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Trump orders efforts to cut federal funding to "anarchist" U.S. cities

N.Y. pushes back after Trump threatens funds
New York leaders push back after Trump threatens to cut funds 02:15

President Trump has ordered the Office of Budget Management to look into cutting federal funding to cities where he says "weak mayors" are allowing "anarchists" to "harm people, burn buildings, and ruin lives and businesses." The official memo sent by Mr. Trump to the OBM chief and Attorney General William Barr on Wednesday accuses Democratic state leaders and mayors in cities including Portland, Seattle, and New York of allowing "persistent and outrageous acts of violence and destruction."

Mr. Trump has portrayed people attending the wave of protests across the nation, demanding social justice and fair treatment of minorities by law enforcement, as "thugs" and criminals as he campaigns for re-election on a tough "law and order" platform.

In a tweet Wednesday night, Mr. Trump said his administration would "do everything in its power to prevent weak mayors and lawless cities from taking Federal dollars while they let anarchists harm people, burn buildings, and ruin lives and businesses. We're putting them on notice today."

"My Administration will not allow Federal tax dollars to fund cities that allow themselves to deteriorate into lawless zones," he said in the memo to the OMB.

The president has squared off with local and state leaders for months, even using federal security forces in American cities to quell protests, on some occasions against the wishes of those leaders.  

Mr. Trump insists the unrest that was sparked by the police killing of George Floyd in Minnesota and fueled by a series of subsequent incidents of police violence involving Black men is the result, not of systemic racism in the U.S., but of Democratic officials failing to execute their duties.

Trump declines to say if systemic racism is a problem in the U.S. 08:21

Many Democratic leaders, including presidential nominee Joe Biden, argue that the president's tough stance and refusal to acknowledge any systemic problem in law enforcement has only served to increase the angst on American streets.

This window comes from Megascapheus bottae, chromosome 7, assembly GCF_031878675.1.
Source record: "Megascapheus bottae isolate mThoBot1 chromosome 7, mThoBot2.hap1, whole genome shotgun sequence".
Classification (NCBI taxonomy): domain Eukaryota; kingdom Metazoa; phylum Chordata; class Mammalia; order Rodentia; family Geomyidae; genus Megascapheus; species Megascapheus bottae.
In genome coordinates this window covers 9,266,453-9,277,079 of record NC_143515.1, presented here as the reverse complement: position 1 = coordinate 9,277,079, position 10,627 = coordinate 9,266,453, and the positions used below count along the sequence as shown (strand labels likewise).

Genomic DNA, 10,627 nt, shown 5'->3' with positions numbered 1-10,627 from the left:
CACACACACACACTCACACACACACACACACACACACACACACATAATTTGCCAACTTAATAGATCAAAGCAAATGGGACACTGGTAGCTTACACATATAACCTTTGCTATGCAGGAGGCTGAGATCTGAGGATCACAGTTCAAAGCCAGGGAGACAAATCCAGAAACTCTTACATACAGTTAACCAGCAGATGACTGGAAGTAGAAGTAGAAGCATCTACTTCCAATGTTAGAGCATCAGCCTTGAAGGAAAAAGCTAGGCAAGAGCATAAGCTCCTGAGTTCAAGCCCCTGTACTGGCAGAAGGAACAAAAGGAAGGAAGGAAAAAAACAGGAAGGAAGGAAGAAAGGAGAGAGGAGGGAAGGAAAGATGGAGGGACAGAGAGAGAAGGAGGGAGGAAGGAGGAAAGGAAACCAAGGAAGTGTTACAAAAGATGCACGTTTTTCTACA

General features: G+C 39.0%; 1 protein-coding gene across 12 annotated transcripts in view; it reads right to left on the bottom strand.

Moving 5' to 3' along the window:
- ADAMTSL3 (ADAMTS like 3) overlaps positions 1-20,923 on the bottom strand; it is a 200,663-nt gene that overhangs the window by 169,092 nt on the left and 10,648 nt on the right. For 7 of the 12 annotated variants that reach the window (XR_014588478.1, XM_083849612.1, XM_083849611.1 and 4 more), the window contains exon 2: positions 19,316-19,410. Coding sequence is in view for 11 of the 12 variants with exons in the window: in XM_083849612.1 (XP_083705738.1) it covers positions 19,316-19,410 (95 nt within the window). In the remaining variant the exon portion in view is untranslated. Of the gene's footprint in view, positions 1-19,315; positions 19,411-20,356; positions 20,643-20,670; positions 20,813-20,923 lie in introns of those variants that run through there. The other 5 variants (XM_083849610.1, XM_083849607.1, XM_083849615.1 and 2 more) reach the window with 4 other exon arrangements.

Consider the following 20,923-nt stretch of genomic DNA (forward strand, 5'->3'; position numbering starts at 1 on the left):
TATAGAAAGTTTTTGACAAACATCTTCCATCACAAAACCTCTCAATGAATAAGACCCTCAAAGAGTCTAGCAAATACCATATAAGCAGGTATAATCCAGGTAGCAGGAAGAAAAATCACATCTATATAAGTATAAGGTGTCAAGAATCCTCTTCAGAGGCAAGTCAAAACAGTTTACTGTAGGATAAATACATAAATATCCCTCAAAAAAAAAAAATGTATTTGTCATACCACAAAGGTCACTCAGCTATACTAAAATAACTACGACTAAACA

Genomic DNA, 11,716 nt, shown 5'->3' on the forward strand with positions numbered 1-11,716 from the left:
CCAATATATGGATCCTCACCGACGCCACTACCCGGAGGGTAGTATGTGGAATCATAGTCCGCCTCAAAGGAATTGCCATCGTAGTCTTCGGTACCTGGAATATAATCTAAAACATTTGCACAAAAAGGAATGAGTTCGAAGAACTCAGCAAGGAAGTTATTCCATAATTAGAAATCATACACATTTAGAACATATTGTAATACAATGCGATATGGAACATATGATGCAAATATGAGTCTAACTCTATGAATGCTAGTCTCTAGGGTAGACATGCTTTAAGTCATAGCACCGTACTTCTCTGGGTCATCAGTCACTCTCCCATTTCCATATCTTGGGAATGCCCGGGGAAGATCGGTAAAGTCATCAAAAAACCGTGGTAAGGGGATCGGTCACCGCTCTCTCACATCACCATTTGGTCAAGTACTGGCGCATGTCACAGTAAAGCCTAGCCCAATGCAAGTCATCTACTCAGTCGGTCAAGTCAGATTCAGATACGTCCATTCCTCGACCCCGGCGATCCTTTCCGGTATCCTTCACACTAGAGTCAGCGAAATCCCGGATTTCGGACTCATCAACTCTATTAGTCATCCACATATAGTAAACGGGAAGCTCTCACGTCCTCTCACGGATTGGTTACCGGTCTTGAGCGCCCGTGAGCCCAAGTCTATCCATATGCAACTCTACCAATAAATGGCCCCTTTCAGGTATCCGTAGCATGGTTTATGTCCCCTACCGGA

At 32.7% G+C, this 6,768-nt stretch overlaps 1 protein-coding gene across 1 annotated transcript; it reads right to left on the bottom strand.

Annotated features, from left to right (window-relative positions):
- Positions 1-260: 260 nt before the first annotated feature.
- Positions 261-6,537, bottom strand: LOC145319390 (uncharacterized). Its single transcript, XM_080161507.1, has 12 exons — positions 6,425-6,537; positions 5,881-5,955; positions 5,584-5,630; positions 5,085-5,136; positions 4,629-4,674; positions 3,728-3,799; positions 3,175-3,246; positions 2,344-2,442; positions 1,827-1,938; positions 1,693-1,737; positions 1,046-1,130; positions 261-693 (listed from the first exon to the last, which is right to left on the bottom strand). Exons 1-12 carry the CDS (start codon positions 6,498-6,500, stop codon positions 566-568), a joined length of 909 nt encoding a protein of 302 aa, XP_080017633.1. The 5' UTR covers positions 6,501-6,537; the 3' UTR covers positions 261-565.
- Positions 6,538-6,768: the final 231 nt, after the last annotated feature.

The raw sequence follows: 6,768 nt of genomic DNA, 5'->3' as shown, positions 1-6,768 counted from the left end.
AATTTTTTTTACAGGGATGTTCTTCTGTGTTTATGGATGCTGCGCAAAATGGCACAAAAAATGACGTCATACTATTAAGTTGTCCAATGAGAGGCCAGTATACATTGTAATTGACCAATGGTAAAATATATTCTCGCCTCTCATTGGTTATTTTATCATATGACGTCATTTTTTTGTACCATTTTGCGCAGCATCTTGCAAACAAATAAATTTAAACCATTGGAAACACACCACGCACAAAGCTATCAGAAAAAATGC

Leaders in Mr. Trump's hometown issued some of the sharpest rebukes over his threat to cut federal funding.

"As much as Donald Trump wants New York City to drop dead, we will never let this stand. This has nothing to do with 'law and order'. This is a racist campaign stunt out of the Oval Office to attack millions of people of color," said Bill Neidhardt, spokesman for New York City Mayor Bill de Blasio, on Twitter.

Cuomo says Trump "can't come" to N.Y.

New York Governor Andrew Cuomo was even more pointed, telling journalists Wednesday evening that the president's rhetoric would so enrage New Yorkers, that he "better have an army if he thinks he's gonna walk down the street in New York."

"He can't come back to New York. He can't," Cuomo said. "Forget bodyguards, he better have an army if he thinks he's gonna walk down the street in New York." The governor said Mr. Trump was unwelcome as New York and its residents, "knows him for the joke that he is. The people who know him best, like him least."

The governor called Mr. Trump's memo "an illegal stunt" in a Twitter post. "He is not a king. He cannot 'defund' NYC," wrote Cuomo.

Mr. Trump said in the memo that Barr should report back within 14 days identifying any "anarchist jurisdictions" where officials "have refused to undertake reasonable measures" to stop violence or property destruction.

He gives OMB acting director Russ Vought 30 days to direct "heads of agencies on restricting eligibility of or otherwise disfavoring, to the maximum extent permitted by law, anarchist jurisdictions in the receipt of federal grants."

It's not the first time Mr. Trump has tried to deprive U.S. cities of federal funds for enacting policies he dislikes. There are still court battles playing out over the White House's efforts to withhold crime fighting funds from cities and states that declare themselves "sanctuaries" for migrants and refuse to hand information over to federal authorities in a bid to protect individuals from deportation or prosecution.  

Controversy over President Trump's visit to Kenosha, Wisconsin 06:55

On Tuesday, Mr. Trump visited Kenosha, Wisconsin — the scene of the high-profile police shooting of Jacob Blake and the subsequent fatal shooting of two protesters by a teenager from Illinois. The president came over the objections of local leaders, and he did not meet with any relatives of Blake, the 29-year-old Black man who was shot seven times in the back by a police officer last month and remains in a hospital, partially paralyzed.

Biden and his wife were to visit Kenosha on Thursday, where they planned to hold a "community meeting" to "bring together Americans to heal and address the challenges we face." They were also going to meet members of Blake's family.  

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